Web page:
The translations, again, are not meant to be poetic creations on their own, but utilitarian renderings of the Latin. I will not quote much from them here, since they should be easy enough to imagine: they are simply the very exact translations that one would produce in a class or for a talk handout (embellished with occasional italics, and many more quotation marks and parentheses). In translating Persius, though, it looks as though D/W played up the Latin word order and primary translations a bit more than with the other satirists, in order to “translate” Persius’ jarring rhythm and strange language. For example, Persius 1.55, verum … amo, is translated “Truth I love;” 1.119, me muttire nefas, becomes “That I mutter is wrong?” and 1.42, os populi meruisse, becomes simply “to have merited the populace’s mouth.” Occasionally, a suggestive phrase in Latin is brought out more pointedly in English (e.g. Persius 1.18, patranti fractus ocello : “effeminate with eye’s orgasmic sparkle”).
The commentary is there mainly to explain proper names, Roman customs, literary and historical references, and some “untranslatable overtones of certain words and phrases” (xiv). There are also notes on disputed portions of the texts. These notes are indicated in the texts with asterisks, either in the Latin text (if the note concerns a textual problem) or the translation (all other cases). This gets a little bit messy when an entire section is starred because its location or authenticity is debated (every line of Lucilius’ fragments, Persius’ Choliambics, and the Winstedt passage of Juvenal 6 is starred).
There are a few small errors to note. H. R. Fairclough is listed in two different places in the Horace bibliography (8). I found one Latin line that ended up on the translation page (Juvenal 6.194). There are a couple of translations that I would emend if I thought students were consulting them in a Latin class (e.g. Horace 1.9.70-71, nulla mihi … religio est, “Religion is nothing to me”). One translation, “dramas” for togatas at Juvenal 1.3, does not indicate that these plays were comedies in particular (nor does the note). The name “Winstedt” is misspelled (195). As for other possible drawbacks, I find the commentary to be somewhat uneven; for instance, there is a note explaining the expression “he left me under the knife” (Horace 1.9.73-74), which would not seem to require explanation, but no note referring to the Epicurean background of the “quote” at Persius 3.83-84 ( gigni / de nihilo nihilum, in nihilum nil posse reverti), which would be helpful.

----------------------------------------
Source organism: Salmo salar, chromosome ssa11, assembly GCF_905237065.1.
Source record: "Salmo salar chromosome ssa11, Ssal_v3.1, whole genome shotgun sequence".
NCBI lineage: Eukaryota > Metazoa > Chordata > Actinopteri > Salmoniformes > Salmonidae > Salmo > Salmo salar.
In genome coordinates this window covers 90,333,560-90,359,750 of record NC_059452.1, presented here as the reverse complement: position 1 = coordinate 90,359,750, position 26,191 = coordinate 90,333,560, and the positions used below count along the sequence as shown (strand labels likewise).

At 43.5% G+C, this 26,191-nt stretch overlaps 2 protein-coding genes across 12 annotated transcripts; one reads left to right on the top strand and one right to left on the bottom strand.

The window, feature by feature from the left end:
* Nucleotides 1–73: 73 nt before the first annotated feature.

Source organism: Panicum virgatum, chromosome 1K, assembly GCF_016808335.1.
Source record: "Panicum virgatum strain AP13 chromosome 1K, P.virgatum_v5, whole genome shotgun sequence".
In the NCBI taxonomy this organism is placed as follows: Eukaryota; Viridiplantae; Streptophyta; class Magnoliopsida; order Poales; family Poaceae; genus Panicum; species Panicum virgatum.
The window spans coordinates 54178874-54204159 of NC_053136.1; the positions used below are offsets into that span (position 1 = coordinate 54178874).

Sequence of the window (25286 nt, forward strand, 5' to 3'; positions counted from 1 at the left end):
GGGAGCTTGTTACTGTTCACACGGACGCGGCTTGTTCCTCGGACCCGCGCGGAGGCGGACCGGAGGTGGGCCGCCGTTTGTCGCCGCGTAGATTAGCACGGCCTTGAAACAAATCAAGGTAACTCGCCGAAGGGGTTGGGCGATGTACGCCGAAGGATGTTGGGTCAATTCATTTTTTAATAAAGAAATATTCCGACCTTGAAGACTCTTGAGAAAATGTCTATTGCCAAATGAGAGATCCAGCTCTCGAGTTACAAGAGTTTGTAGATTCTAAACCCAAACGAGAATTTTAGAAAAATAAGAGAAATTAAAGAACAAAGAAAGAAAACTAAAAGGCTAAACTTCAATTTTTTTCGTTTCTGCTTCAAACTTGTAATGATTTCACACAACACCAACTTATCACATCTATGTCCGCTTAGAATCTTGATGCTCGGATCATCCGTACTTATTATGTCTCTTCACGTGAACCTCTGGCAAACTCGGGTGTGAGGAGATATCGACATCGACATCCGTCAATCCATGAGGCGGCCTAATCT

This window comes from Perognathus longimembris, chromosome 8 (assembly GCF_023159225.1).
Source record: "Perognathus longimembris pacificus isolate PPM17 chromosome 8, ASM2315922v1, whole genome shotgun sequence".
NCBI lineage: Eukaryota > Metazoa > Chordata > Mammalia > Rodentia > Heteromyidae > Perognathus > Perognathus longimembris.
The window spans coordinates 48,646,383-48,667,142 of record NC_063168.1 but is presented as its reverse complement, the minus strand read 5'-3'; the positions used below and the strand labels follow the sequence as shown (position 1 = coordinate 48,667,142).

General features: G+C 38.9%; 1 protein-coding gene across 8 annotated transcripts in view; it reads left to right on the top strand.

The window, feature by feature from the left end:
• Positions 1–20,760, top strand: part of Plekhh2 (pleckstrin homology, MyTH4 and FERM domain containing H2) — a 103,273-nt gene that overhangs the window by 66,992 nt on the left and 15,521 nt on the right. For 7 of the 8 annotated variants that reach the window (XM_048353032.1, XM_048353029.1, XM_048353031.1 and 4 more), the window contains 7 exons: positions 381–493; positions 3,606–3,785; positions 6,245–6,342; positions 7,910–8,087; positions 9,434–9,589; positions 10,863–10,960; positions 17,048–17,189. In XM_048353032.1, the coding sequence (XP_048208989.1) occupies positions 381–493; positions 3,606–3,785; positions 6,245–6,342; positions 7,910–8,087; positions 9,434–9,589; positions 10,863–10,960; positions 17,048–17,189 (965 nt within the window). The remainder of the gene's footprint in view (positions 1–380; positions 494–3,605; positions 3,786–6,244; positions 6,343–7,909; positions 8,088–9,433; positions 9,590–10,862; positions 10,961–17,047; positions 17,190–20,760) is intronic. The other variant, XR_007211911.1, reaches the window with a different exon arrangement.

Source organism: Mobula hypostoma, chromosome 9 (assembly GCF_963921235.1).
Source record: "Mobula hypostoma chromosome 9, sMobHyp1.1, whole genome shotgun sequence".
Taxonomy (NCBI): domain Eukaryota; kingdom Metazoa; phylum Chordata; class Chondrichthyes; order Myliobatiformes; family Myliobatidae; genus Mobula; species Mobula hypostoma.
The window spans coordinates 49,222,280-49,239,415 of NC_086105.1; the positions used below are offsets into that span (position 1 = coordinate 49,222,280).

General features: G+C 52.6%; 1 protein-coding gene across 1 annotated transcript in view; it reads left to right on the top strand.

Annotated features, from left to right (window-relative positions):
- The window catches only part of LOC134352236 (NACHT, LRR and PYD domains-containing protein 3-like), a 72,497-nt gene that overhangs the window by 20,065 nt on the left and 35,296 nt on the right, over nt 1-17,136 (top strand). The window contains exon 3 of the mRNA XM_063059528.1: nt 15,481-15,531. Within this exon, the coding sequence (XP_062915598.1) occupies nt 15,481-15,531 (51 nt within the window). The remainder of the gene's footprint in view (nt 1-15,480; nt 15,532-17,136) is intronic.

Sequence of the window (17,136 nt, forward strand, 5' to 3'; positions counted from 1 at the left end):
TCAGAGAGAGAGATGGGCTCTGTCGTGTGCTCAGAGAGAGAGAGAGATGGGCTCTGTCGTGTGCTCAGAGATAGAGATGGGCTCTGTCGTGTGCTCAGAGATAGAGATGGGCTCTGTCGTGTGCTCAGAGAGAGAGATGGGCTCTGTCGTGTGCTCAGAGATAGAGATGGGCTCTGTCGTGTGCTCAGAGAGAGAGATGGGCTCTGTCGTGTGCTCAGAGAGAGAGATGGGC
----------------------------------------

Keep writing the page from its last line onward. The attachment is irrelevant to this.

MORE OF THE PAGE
I can envision a number of possible uses for this volume: in a Roman civilization course, in an undergraduate Latin class in which the students are also equipped with a philological commentary (or, alternatively, in which they are studying other satires in Latin, and reading these ones in translation only), or even in a graduate course in which students will go and find commentaries on their own (the Introduction with its bibliographies would be useful to graduate students studying for exams). Despite some drawbacks, this volume was an excellent idea that the authors must have enjoyed carrying out. It is attractive and not too expensive, and will provide students with an appropriate introduction to the colorful genre of satire.
1. Susanna Braund, Roman Verse Satire (Oxford, 1992) and The Roman Satirists and Their Masks (Bristol, 1996).